I know that
robots.txt is not a security feature. But, indexed and cached information by search engines might be incredibly helpful in the reconnaissance phase of a penetration test and potentially for automated vulnerability scanners.
Let alone the fact that it's better not to expose query string, in source-code nor in a
robots.txt file or anywhere else, in some cases to disallow search engines to cache content and that it's possible to guess (read: brute-force or check common) parameters.
Now, is it a good idea to preventive use something like the following
User-agent: * Disallow: /*?* Disallow: /*&*
In case the source-code does show a reference to parameters in the URL you disallow all search engines specifically to index them. Then, finding the parameters in the reconnaissance phase is still possible (but slightly harder) but at least when that is fixed, the stuff won't be cached.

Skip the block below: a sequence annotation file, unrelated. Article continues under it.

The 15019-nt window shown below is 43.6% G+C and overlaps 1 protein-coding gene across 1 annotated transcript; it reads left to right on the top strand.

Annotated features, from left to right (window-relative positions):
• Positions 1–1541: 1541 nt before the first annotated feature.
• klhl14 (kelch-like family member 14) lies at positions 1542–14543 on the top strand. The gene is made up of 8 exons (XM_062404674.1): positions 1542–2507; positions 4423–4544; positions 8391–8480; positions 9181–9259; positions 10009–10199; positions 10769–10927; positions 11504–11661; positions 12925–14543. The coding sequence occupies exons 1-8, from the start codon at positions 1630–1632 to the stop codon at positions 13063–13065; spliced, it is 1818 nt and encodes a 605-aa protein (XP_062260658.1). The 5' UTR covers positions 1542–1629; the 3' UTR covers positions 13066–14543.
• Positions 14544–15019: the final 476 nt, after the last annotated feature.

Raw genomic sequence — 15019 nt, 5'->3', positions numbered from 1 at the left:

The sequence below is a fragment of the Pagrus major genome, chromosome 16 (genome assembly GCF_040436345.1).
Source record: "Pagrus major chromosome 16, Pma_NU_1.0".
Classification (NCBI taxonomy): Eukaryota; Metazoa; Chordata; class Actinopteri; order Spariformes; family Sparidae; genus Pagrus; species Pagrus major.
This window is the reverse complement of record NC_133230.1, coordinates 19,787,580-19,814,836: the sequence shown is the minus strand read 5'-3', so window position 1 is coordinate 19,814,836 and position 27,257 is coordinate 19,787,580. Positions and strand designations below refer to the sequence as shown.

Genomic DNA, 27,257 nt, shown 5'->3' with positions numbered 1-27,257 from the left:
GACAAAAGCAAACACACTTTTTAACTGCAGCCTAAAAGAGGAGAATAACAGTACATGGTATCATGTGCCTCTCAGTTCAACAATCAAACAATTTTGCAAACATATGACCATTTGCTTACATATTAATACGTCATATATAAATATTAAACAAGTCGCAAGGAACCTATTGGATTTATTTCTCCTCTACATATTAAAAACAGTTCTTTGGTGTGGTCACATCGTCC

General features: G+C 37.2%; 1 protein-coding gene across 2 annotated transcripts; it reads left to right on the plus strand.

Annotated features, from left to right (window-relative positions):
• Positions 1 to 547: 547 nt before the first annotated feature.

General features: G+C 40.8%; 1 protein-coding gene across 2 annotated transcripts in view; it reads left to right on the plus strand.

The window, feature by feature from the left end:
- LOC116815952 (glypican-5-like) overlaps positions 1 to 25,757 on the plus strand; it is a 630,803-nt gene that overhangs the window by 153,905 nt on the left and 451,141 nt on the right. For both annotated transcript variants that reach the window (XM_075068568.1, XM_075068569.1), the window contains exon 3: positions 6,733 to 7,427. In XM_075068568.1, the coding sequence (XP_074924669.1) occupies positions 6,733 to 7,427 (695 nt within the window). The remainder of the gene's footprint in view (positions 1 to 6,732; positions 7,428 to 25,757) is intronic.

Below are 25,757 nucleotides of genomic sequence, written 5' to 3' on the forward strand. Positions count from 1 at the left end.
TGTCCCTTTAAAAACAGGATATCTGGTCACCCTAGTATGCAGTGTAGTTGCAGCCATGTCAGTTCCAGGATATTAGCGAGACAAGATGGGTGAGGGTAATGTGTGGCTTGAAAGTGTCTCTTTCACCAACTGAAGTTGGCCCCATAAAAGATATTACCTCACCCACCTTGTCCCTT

After content is cached, indexed and measures are taken to hide the query parameters (like rewriting URLs, the previously used parameters should be renamed in order to prevent them from being easily found or misused.
My point is, everything can be hacked, it's just a matter of resources (time, technically, effort and skills). Making things too easy will allow a attacker to use less resources. When the parameters in URLs are not indexed, it takes more time to find them since the source-code has to be inspected or site has to be crawled. So, is some kind of
robots.txt like above, a do or a don't and why?
Last but not least, should we recommend developers (or is it a good practice) to do so?